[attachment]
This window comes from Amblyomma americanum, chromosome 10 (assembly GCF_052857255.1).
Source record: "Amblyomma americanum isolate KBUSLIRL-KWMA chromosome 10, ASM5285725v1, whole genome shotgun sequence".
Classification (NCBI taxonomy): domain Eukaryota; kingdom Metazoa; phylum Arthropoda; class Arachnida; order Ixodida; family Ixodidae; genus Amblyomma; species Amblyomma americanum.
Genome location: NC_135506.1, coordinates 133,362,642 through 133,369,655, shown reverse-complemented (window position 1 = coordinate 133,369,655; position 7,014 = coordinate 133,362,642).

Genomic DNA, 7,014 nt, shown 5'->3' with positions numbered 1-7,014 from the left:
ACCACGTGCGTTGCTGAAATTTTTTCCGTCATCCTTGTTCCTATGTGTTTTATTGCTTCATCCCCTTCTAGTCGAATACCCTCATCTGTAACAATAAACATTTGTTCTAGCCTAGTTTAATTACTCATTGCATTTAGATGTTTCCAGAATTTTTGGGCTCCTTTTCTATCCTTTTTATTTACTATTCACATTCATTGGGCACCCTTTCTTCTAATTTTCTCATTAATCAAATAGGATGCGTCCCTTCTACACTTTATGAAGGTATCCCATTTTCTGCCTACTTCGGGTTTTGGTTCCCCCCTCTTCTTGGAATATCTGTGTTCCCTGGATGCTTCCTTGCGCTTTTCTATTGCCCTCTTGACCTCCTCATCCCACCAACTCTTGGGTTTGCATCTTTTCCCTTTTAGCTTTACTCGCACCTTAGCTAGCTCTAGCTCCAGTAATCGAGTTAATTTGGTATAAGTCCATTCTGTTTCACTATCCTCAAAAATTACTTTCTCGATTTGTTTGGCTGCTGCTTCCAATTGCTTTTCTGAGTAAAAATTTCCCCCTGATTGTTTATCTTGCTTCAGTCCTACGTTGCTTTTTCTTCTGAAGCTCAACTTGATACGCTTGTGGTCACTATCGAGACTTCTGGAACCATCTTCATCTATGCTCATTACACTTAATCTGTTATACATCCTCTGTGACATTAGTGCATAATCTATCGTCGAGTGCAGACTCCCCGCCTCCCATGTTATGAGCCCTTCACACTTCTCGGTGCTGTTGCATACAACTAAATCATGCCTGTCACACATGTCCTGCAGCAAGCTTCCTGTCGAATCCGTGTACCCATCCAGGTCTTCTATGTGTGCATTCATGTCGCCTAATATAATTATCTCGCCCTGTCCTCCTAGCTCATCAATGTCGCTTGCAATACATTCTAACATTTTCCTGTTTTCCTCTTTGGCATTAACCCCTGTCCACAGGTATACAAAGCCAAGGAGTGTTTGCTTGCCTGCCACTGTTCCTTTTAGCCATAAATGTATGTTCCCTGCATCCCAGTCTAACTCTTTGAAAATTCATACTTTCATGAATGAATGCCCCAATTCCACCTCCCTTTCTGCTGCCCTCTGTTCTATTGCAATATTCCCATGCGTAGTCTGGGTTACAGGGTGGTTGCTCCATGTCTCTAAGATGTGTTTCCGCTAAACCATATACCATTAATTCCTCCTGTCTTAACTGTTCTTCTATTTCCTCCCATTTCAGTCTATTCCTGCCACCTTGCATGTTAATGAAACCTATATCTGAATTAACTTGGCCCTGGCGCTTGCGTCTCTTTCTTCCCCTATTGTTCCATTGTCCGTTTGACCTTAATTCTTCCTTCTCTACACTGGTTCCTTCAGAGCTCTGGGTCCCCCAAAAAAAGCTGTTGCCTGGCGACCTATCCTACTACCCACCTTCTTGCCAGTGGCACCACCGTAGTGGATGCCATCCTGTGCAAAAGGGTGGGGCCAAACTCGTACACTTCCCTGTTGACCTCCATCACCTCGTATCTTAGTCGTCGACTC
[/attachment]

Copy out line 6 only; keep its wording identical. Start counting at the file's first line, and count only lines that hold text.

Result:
ACCACGTGCGTTGCTGAAATTTTTTCCGTCATCCTTGTTCCTATGTGTTTTATTGCTTCATCCCCTTCTAGTCGAATACCCTCATCTGTAACAATAAACATTTGTTCTAGCCTAGTTTAATTACTCATTGCATTTAGATGTTTCCAGAATTTTTGGGCTCCTTTTCTATCCTTTTTATTTACTATTCACATTCATTGGGCACCCTTTCTTCTAATTTTCTCATTAATCAAATAGGATGCGTCCCTTCTACACTTTATGAAGGTATCCCATTTTCTGCCTACTTCGGGTTTTGGTTCCCCCCTCTTCTTGGAATATCTGTGTTCCCTGGATGCTTCCTTGCGCTTTTCTATTGCCCTCTTGACCTCCTCATCCCACCAACTCTTGGGTTTGCATCTTTTCCCTTTTAGCTTTACTCGCACCTTAGCTAGCTCTAGCTCCAGTAATCGAGTTAATTTGGTATAAGTCCATTCTGTTTCACTATCCTCAAAAATTACTTTCTCGATTTGTTTGGCTGCTGCTTCCAATTGCTTTTCTGAGTAAAAATTTCCCCCTGATTGTTTATCTTGCTTCAGTCCTACGTTGCTTTTTCTTCTGAAGCTCAACTTGATACGCTTGTGGTCACTATCGAGACTTCTGGAACCATCTTCATCTATGCTCATTACACTTAATCTGTTATACATCCTCTGTGACATTAGTGCATAATCTATCGTCGAGTGCAGACTCCCCGCCTCCCATGTTATGAGCCCTTCACACTTCTCGGTGCTGTTGCATACAACTAAATCATGCCTGTCACACATGTCCTGCAGCAAGCTTCCTGTCGAATCCGTGTACCCATCCAGGTCTTCTATGTGTGCATTCATGTCGCCTAATATAATTATCTCGCCCTGTCCTCCTAGCTCATCAATGTCGCTTGCAATACATTCTAACATTTTCCTGTTTTCCTCTTTGGCATTAACCCCTGTCCACAGGTATACAAAGCCAAGGAGTGTTTGCTTGCCTGCCACTGTTCCTTTTAGCCATAAATGTATGTTCCCTGCATCCCAGTCTAACTCTTTGAAAATTCATACTTTCATGAATGAATGCCCCAATTCCACCTCCCTTTCTGCTGCCCTCTGTTCTATTGCAATATTCCCATGCGTAGTCTGGGTTACAGGGTGGTTGCTCCATGTCTCTAAGATGTGTTTCCGCTAAACCATATACCATTAATTCCTCCTGTCTTAACTGTTCTTCTATTTCCTCCCATTTCAGTCTATTCCTGCCACCTTGCATGTTAATGAAACCTATATCTGAATTAACTTGGCCCTGGCGCTTGCGTCTCTTTCTTCCCCTATTGTTCCATTGTCCGTTTGACCTTAATTCTTCCTTCTCTACACTGGTTCCTTCAGAGCTCTGGGTCCCCCAAAAAAAGCTGTTGCCTGGCGACCTATCCTACTACCCACCTTCTTGCCAGTGGCACCACCGTAGTGGATGCCATCCTGTGCAAAAGGGTGGGGCCAAACTCGTACACTTCCCTGTTGACCTCCATCACCTCGTATCTTAGTCGTCGACTC